New technology illuminates colder objects in deep space

July 9, 2014

Too cool and faint, many objects in the universe are impossible to detect with visible light. Now a Northwestern University team has refined a new technology that could make these colder objects more visible, paving the way for enhanced exploration of deep space.

"High performance infrared cameras are crucial for space exploration missions," said Manijeh Razeghi, the Walter P. Murphy Professor of Electrical Engineering and Computer Science in Northwestern University's McCormick School of Engineering and Applied Science. "By studying the infrared waves emitted by cool stars and planets, scientists are beginning to unlock the mysteries of these cooler objects."

Researchers have long looked to infrared waves to probe the depths of space. Infrared has a longer wavelength than , so it can penetrate dense regions of gas and dust with less scattering and absorption. Current infrared detectors are typically built with mercury cadmium telluride, which works well with mid- and long-infrared wavelengths. However, this well-established technology demonstrates low uniformity and instability for infrared waves with very long wavelengths.

Published in the June 23 issue of Applied Physics Letters, Razeghi and her collaborators describe a , which uses a novel type II superlattice material called indium arsenide/indium arsenide antimonide (InAs/InAsSb). The technology shows a stable optical response in regards to very long wavelength infrared light.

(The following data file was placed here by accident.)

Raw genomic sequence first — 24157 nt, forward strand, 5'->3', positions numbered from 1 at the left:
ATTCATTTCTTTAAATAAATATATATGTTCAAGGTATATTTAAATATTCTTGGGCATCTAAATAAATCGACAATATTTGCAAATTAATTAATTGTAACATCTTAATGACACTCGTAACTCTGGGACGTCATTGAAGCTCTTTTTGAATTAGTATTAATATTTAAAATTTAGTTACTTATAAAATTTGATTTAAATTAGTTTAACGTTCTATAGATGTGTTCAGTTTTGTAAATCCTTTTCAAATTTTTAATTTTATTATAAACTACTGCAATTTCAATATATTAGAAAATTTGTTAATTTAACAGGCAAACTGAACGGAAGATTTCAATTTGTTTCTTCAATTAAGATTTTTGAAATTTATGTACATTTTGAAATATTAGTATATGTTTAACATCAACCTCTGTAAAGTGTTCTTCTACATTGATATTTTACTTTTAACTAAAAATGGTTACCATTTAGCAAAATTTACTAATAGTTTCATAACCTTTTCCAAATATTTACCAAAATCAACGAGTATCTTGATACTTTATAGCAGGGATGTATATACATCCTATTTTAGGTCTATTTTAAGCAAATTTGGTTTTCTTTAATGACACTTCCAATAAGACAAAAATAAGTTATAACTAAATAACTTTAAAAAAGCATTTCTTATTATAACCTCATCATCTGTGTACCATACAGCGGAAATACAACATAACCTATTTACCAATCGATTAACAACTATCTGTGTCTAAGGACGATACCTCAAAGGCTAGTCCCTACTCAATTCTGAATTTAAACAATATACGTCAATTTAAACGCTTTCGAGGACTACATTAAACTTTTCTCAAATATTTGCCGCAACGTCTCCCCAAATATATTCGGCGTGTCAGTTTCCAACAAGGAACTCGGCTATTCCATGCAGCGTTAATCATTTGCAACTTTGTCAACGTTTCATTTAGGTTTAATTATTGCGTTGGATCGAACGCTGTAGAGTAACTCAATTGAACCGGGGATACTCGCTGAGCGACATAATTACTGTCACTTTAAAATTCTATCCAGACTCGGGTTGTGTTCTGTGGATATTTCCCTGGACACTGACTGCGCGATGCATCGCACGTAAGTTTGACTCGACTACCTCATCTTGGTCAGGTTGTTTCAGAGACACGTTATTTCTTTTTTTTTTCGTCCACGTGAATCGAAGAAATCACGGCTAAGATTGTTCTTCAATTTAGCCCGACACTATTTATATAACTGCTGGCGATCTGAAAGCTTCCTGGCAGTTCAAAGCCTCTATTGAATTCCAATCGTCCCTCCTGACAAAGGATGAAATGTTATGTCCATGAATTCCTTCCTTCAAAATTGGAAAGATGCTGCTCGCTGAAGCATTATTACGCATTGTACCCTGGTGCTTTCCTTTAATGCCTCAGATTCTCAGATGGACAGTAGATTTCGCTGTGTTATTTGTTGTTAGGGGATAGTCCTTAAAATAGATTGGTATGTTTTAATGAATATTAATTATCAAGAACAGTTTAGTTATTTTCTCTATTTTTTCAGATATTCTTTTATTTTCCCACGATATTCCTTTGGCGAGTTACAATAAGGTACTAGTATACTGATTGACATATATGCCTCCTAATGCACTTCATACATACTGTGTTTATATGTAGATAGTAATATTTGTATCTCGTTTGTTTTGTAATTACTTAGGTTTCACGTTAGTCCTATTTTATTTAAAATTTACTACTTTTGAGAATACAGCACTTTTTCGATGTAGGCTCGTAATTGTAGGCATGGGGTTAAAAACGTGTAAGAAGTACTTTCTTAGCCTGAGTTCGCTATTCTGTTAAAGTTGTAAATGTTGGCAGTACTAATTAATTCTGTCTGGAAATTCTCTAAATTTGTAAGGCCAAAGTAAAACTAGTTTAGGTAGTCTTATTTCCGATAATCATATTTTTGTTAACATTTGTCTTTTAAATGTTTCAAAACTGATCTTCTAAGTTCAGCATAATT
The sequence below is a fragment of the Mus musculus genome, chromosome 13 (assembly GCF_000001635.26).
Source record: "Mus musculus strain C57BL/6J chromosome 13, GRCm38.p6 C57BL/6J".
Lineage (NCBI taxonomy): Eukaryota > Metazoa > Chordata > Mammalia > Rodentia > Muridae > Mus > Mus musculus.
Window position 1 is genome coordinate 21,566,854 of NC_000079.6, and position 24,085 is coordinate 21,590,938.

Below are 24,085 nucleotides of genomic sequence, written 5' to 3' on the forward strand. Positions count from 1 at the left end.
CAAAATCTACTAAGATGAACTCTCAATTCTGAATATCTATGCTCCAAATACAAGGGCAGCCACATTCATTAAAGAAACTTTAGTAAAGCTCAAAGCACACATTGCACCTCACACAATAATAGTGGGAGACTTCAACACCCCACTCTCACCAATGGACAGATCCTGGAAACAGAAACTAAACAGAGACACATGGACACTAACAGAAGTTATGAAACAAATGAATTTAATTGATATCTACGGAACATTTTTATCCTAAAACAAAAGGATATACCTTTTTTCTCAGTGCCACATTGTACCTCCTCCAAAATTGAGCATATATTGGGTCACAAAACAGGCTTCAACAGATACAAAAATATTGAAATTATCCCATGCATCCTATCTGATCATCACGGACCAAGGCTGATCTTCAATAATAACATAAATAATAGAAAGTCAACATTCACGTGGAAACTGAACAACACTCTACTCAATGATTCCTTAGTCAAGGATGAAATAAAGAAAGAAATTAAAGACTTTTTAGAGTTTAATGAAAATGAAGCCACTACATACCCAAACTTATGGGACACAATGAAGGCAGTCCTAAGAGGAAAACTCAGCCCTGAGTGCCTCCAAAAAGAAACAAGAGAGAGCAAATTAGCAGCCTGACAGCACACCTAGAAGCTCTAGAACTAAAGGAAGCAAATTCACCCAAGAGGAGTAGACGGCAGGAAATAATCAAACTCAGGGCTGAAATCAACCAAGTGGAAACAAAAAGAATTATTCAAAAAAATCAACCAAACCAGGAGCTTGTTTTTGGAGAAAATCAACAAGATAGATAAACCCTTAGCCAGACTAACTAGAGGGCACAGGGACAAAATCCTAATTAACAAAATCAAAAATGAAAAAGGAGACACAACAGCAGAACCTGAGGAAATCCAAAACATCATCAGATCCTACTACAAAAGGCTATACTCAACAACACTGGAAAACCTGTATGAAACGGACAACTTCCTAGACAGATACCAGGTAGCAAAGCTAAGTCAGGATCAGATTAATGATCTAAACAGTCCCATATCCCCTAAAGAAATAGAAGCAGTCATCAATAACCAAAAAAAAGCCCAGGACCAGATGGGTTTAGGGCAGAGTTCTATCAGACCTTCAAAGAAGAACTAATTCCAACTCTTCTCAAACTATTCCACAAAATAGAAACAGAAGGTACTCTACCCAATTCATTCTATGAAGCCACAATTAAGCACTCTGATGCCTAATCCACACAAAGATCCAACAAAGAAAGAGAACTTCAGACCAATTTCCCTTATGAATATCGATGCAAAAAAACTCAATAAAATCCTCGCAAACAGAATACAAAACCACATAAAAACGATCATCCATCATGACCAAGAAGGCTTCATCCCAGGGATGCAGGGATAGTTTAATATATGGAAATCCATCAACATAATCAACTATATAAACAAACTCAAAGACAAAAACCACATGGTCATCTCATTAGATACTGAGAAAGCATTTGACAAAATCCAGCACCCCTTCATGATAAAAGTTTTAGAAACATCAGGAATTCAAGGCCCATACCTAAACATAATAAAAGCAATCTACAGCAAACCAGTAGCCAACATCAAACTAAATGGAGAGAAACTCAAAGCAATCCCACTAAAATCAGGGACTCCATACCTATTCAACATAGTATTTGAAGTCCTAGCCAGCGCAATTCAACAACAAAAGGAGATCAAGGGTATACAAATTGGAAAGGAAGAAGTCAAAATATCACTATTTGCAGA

By engineering the quantum properties of the type II superlattice material, the team demonstrated the world's first InAs/InAsSb very long wavelength infrared photodiodes with high performance. The new detector can be used as an inexpensive and robust alternative to current infrared technologies.

"This material has emerged as the platform for the new generation of infrared detection and imaging," said Razeghi who leads McCormick's Center for Quantum Devices. "It has proved to have longer carrier lifetimes and promises a better controllability in epitaxial growth and simpler manufacturability."

Razeghi presented this work in a keynote talk at the International Society for Optical and Photonics Defense, Security, and Sensing conference in Baltimore in April and at the Microelectronics Workshop in Istanbul, Turkey last month.

Explore further: Researchers create high performance infrared camera based on type-II InAs/GaSb superlattices

Related Stories

Continuous terahertz sources demonstrated at room temperature

June 5, 2014

Imagine a technology that could allow us to see through opaque surfaces without exposure to harmful x-rays, that could give us the ability to detect harmful chemicals and bio-agents from a safe distance, and that could enable ...

Recommended for you

Distant planet's interior chemistry may differ from our own

September 1, 2015

As astronomers continue finding new rocky planets around distant stars, high-pressure physicists are considering what the interiors of those planets might be like and how their chemistry could differ from that found on Earth. ...

New Horizons team selects potential Kuiper Belt flyby target

August 29, 2015

NASA has selected the potential next destination for the New Horizons mission to visit after its historic July 14 flyby of the Pluto system. The destination is a small Kuiper Belt object (KBO) known as 2014 MU69 that orbits ...

1 comment

Adjust slider to filter visible comments by rank

Display comments: newest first

Osiris1
5 / 5 (1) Jul 10, 2014
Add such a detector to the JWST. Maybe cool objects like planets could be imaged better.

Please sign in to add a comment. Registration is free, and takes less than a minute. Read more

Click here to reset your password.
Sign in to get notified via email when new comments are made.